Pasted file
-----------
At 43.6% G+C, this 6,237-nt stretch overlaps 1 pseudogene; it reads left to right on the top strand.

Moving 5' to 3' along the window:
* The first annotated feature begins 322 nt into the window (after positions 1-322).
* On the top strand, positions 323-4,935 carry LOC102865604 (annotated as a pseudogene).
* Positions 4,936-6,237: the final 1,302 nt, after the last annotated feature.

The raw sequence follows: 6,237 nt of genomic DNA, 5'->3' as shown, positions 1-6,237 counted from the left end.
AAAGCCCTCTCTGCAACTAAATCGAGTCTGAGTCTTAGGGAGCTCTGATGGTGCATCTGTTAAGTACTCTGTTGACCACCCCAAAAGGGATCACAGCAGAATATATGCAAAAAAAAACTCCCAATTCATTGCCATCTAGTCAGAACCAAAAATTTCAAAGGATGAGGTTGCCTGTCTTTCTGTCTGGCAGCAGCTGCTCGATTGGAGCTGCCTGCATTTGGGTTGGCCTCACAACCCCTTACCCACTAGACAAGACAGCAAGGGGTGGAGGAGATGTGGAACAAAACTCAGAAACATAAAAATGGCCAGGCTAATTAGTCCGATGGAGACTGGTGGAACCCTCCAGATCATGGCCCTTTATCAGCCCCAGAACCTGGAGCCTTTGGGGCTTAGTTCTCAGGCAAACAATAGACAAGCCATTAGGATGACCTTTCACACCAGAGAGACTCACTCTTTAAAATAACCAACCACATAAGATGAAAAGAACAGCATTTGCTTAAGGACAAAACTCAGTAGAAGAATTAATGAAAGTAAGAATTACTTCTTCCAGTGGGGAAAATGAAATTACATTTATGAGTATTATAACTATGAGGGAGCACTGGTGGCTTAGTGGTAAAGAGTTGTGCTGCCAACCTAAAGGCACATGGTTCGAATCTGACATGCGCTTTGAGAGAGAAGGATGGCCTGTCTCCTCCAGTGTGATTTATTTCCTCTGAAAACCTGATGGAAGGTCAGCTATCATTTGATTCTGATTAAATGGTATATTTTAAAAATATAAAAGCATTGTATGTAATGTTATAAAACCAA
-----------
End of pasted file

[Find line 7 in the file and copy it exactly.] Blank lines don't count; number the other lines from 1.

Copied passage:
AAAGCCCTCTCTGCAACTAAATCGAGTCTGAGTCTTAGGGAGCTCTGATGGTGCATCTGTTAAGTACTCTGTTGACCACCCCAAAAGGGATCACAGCAGAATATATGCAAAAAAAAACTCCCAATTCATTGCCATCTAGTCAGAACCAAAAATTTCAAAGGATGAGGTTGCCTGTCTTTCTGTCTGGCAGCAGCTGCTCGATTGGAGCTGCCTGCATTTGGGTTGGCCTCACAACCCCTTACCCACTAGACAAGACAGCAAGGGGTGGAGGAGATGTGGAACAAAACTCAGAAACATAAAAATGGCCAGGCTAATTAGTCCGATGGAGACTGGTGGAACCCTCCAGATCATGGCCCTTTATCAGCCCCAGAACCTGGAGCCTTTGGGGCTTAGTTCTCAGGCAAACAATAGACAAGCCATTAGGATGACCTTTCACACCAGAGAGACTCACTCTTTAAAATAACCAACCACATAAGATGAAAAGAACAGCATTTGCTTAAGGACAAAACTCAGTAGAAGAATTAATGAAAGTAAGAATTACTTCTTCCAGTGGGGAAAATGAAATTACATTTATGAGTATTATAACTATGAGGGAGCACTGGTGGCTTAGTGGTAAAGAGTTGTGCTGCCAACCTAAAGGCACATGGTTCGAATCTGACATGCGCTTTGAGAGAGAAGGATGGCCTGTCTCCTCCAGTGTGATTTATTTCCTCTGAAAACCTGATGGAAGGTCAGCTATCATTTGATTCTGATTAAATGGTATATTTTAAAAATATAAAAGCATTGTATGTAATGTTATAAAACCAA